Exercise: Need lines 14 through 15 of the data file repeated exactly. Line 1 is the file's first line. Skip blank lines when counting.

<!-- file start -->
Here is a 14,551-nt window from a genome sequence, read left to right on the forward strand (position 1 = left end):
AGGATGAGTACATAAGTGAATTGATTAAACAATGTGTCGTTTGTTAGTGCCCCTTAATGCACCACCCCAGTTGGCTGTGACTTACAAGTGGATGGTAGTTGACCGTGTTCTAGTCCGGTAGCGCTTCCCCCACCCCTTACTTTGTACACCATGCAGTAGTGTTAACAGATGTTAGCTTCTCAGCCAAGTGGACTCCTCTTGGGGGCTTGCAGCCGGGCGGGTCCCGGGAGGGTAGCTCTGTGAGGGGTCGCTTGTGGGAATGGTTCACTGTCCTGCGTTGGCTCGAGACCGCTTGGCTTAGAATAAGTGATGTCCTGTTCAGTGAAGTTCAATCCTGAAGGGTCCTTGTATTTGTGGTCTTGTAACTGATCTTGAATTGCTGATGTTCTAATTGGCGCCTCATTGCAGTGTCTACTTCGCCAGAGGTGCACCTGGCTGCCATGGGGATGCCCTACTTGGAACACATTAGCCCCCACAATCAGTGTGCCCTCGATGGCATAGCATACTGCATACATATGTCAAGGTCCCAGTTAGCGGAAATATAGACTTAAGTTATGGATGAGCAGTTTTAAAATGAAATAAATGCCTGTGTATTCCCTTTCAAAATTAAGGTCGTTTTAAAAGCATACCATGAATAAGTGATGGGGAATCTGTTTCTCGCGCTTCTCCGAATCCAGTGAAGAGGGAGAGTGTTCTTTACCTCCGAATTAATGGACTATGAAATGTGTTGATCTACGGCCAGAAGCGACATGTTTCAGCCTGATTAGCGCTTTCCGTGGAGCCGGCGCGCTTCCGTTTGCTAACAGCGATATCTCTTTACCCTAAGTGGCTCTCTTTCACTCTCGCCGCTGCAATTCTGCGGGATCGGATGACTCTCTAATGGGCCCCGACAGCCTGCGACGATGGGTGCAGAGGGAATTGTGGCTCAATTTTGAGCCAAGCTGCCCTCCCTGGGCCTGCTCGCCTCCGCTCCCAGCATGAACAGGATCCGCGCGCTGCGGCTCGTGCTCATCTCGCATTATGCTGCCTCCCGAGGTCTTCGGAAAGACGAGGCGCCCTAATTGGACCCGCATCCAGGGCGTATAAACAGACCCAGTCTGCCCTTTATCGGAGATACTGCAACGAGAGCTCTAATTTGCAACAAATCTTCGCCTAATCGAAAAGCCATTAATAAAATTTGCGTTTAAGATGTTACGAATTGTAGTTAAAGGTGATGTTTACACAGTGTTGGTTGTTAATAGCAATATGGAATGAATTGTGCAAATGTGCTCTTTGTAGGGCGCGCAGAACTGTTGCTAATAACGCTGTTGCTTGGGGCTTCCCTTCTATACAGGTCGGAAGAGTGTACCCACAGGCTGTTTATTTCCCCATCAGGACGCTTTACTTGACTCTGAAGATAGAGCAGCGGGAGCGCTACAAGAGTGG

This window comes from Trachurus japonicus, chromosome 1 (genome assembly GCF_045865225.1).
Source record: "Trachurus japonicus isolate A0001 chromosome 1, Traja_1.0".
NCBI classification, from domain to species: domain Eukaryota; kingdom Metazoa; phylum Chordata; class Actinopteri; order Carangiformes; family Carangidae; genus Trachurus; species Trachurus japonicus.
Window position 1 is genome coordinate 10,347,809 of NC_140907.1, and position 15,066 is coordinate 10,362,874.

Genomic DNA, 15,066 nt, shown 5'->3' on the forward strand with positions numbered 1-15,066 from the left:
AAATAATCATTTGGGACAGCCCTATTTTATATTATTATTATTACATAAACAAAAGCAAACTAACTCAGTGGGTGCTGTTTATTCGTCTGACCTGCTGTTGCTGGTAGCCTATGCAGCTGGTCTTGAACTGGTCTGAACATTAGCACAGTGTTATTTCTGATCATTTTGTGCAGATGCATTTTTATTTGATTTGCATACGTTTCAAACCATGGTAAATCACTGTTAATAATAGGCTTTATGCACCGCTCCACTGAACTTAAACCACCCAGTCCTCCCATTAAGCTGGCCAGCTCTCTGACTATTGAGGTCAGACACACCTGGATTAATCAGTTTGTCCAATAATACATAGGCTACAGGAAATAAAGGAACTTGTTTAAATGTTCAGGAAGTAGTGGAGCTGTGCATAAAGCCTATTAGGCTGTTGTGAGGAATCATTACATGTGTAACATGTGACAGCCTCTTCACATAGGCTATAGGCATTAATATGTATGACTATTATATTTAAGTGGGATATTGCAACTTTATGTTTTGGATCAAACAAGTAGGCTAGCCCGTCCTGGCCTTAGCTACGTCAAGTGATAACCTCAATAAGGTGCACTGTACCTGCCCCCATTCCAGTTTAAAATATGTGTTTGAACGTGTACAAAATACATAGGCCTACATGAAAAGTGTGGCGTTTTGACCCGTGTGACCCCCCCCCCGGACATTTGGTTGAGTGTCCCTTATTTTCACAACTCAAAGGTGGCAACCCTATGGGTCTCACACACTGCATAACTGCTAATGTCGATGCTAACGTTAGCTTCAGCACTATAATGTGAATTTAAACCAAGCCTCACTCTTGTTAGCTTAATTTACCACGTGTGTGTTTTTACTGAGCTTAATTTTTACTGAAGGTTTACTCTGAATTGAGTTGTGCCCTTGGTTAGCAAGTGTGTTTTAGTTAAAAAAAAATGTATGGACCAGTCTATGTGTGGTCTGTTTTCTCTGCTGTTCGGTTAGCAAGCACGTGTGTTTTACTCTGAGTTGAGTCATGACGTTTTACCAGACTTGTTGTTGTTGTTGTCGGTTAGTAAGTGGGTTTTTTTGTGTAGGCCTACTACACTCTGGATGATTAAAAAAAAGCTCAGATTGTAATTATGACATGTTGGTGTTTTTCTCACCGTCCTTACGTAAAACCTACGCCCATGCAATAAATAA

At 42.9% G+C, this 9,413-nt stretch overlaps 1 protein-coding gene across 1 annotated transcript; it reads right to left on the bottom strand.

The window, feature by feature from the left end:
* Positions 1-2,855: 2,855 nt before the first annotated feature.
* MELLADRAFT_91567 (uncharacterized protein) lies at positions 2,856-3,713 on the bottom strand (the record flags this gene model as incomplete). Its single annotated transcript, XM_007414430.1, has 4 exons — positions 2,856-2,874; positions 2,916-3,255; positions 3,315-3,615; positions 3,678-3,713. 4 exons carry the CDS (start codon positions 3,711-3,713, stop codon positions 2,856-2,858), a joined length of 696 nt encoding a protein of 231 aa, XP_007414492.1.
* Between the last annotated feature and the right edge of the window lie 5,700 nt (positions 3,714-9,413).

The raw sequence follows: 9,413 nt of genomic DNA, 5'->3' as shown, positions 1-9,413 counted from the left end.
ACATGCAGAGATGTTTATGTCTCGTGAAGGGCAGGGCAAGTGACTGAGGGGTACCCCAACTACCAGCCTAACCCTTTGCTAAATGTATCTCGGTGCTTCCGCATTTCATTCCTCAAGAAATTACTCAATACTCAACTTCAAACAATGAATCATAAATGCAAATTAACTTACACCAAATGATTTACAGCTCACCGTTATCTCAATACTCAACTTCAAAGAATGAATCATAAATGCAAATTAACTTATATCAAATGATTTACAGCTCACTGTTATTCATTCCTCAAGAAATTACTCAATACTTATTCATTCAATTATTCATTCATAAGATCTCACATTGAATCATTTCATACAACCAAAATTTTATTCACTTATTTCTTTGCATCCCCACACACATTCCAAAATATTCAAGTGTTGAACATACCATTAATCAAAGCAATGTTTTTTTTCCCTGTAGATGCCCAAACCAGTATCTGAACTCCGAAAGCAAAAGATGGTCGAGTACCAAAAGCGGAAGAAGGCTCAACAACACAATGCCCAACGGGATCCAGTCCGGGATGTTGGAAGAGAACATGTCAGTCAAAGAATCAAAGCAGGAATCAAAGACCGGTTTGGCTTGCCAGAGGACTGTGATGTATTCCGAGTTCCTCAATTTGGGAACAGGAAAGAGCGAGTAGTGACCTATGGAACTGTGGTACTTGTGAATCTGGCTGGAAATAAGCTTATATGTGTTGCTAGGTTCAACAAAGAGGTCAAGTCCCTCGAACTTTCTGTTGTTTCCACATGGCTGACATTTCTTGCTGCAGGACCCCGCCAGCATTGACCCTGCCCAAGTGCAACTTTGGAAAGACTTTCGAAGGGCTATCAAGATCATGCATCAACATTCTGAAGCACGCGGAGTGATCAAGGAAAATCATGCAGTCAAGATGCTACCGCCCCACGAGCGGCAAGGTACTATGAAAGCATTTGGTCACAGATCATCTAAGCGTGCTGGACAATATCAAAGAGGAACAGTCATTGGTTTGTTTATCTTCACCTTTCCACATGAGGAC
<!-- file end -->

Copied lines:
The raw sequence follows: 9,413 nt of genomic DNA, 5'->3' as shown, positions 1-9,413 counted from the left end.
ACATGCAGAGATGTTTATGTCTCGTGAAGGGCAGGGCAAGTGACTGAGGGGTACCCCAACTACCAGCCTAACCCTTTGCTAAATGTATCTCGGTGCTTCCGCATTTCATTCCTCAAGAAATTACTCAATACTCAACTTCAAACAATGAATCATAAATGCAAATTAACTTACACCAAATGATTTACAGCTCACCGTTATCTCAATACTCAACTTCAAAGAATGAATCATAAATGCAAATTAACTTATATCAAATGATTTACAGCTCACTGTTATTCATTCCTCAAGAAATTACTCAATACTTATTCATTCAATTATTCATTCATAAGATCTCACATTGAATCATTTCATACAACCAAAATTTTATTCACTTATTTCTTTGCATCCCCACACACATTCCAAAATATTCAAGTGTTGAACATACCATTAATCAAAGCAATGTTTTTTTTCCCTGTAGATGCCCAAACCAGTATCTGAACTCCGAAAGCAAAAGATGGTCGAGTACCAAAAGCGGAAGAAGGCTCAACAACACAATGCCCAACGGGATCCAGTCCGGGATGTTGGAAGAGAACATGTCAGTCAAAGAATCAAAGCAGGAATCAAAGACCGGTTTGGCTTGCCAGAGGACTGTGATGTATTCCGAGTTCCTCAATTTGGGAACAGGAAAGAGCGAGTAGTGACCTATGGAACTGTGGTACTTGTGAATCTGGCTGGAAATAAGCTTATATGTGTTGCTAGGTTCAACAAAGAGGTCAAGTCCCTCGAACTTTCTGTTGTTTCCACATGGCTGACATTTCTTGCTGCAGGACCCCGCCAGCATTGACCCTGCCCAAGTGCAACTTTGGAAAGACTTTCGAAGGGCTATCAAGATCATGCATCAACATTCTGAAGCACGCGGAGTGATCAAGGAAAATCATGCAGTCAAGATGCTACCGCCCCACGAGCGGCAAGGTACTATGAAAGCATTTGGTCACAGATCATCTAAGCGTGCTGGACAATATCAAAGAGGAACAGTCATTGGTTTGTTTATCTTCACCTTTCCACATGAGGAC